Develop deep insight into customer requirements, buying behavior & purchase drivers

Define industry structure & your relative positioning Identify opportunities & unmet needs Define how you intend to compete Assess strategic fit

Seek to divest (sell or run out for cash) No Preferred strategy: Right to win? Align/build capabilities to guide execution & fix business unit

Understand market segments, segment size & trends

How needs are currently met


Define competitive landscape & how each company competes

Assess internal capabilities

Evaluate business case

Develop Rich Market Understanding
Source: Booz & Company analysis

Assess Your Business Unit’s Right to Win

Place Your Bets

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The current environment is putting, and will continue to put, intense pressure on all automotive suppliers. For years they have struggled to earn their cost of capital, and the battle has just gotten harder. The game has changed, and it is time for suppliers to confront the industry’s new realities or risk being consigned to the dustbin of history. No longer can suppliers afford to keep subsidizing weak businesses that have no clear right to win. Now is the time to take strong, decisive action—to make choices and place bets, and, most important, to place them wisely.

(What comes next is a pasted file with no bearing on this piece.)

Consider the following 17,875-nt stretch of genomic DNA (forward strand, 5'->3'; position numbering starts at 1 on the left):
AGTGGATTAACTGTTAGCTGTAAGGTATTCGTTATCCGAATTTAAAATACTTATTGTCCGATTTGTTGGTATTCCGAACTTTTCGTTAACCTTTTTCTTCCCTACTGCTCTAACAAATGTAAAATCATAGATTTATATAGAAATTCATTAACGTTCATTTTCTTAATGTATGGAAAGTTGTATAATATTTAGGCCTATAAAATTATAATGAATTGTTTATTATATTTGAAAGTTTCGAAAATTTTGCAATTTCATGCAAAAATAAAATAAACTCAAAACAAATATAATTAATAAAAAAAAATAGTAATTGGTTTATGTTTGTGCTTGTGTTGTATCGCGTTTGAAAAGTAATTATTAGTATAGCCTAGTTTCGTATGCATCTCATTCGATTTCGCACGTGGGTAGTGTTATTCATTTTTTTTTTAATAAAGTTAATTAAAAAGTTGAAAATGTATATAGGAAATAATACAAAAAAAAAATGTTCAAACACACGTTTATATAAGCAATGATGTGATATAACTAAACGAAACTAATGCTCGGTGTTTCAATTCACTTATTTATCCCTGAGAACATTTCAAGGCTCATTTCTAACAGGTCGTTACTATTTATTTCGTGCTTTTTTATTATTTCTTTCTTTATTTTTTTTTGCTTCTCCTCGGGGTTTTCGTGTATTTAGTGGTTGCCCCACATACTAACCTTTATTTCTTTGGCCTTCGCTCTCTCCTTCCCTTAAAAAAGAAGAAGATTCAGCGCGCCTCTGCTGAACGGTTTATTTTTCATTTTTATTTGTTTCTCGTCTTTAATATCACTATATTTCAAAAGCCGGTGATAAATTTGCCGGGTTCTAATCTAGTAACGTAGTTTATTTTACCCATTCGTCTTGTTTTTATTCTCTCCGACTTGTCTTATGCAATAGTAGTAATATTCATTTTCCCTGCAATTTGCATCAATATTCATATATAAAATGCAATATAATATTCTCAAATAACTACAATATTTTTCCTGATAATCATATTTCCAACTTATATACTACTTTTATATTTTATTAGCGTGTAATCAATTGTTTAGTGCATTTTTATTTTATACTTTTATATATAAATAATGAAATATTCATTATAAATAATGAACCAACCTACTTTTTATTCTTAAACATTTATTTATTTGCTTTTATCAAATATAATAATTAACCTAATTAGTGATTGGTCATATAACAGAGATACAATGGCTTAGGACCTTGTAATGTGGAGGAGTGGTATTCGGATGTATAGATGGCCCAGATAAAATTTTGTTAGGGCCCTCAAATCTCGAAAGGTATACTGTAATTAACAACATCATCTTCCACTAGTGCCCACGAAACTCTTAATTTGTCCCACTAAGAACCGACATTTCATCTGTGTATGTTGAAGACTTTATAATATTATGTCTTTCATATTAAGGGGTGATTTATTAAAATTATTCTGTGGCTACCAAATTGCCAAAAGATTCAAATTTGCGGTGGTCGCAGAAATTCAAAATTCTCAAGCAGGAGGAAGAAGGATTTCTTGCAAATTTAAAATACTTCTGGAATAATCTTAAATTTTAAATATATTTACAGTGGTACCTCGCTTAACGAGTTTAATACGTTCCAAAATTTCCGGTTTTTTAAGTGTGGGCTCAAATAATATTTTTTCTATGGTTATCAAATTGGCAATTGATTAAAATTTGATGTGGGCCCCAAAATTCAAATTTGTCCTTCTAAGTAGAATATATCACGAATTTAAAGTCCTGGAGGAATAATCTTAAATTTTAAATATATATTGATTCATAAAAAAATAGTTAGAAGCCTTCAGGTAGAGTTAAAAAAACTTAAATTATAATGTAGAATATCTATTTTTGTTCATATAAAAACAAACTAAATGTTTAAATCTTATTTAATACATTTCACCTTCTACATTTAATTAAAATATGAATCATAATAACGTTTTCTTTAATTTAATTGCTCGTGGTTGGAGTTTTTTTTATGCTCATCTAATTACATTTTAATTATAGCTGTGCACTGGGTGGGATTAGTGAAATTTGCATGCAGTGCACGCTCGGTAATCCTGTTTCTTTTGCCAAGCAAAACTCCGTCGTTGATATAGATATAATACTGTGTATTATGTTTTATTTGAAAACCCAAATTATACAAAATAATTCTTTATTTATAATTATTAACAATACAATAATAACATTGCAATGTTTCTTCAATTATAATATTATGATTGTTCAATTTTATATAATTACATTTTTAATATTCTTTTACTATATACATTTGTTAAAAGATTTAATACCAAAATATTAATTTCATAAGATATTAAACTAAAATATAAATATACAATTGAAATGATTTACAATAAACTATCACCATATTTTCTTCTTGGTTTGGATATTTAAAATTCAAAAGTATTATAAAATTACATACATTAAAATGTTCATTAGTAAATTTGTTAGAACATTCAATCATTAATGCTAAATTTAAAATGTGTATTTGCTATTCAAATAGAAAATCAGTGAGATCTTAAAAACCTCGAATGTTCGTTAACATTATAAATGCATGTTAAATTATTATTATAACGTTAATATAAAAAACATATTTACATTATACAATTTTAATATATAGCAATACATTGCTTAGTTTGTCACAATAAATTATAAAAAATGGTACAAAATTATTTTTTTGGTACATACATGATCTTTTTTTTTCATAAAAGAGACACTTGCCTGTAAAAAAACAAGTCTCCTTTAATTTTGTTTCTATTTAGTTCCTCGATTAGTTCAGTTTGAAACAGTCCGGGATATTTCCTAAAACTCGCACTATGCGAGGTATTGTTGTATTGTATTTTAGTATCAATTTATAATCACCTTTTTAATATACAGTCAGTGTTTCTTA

Placing the right bets, however, is just the start of the journey. Migrating a business unit from underperformer to advantaged player will not happen overnight. Getting to know the market and its needs intimately— putting in place the right footprint, the right capabilities, and the right products—takes time, resources, skill, and great discipline. But make no mistake: Every successful turnaround must begin with a business unit worth fixing. If it has a right to win, it has a chance. If you can place smart bets, and in so doing shed your losers and rally around your winners, you might just emerge from this crisis stronger than before.


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About the Authors Jan Miecznikowski is a partner with Booz & Company in Chicago. He focuses on strategic transformations, including product strategies, market and channel strategies, organization model redesign, and SG&A efficiency. Brian Collie is a principal with Booz & Company in Chicago. He specializes in working with automotive and industrial clients in the areas of business unit transformation, new market entry, and corporate strategy.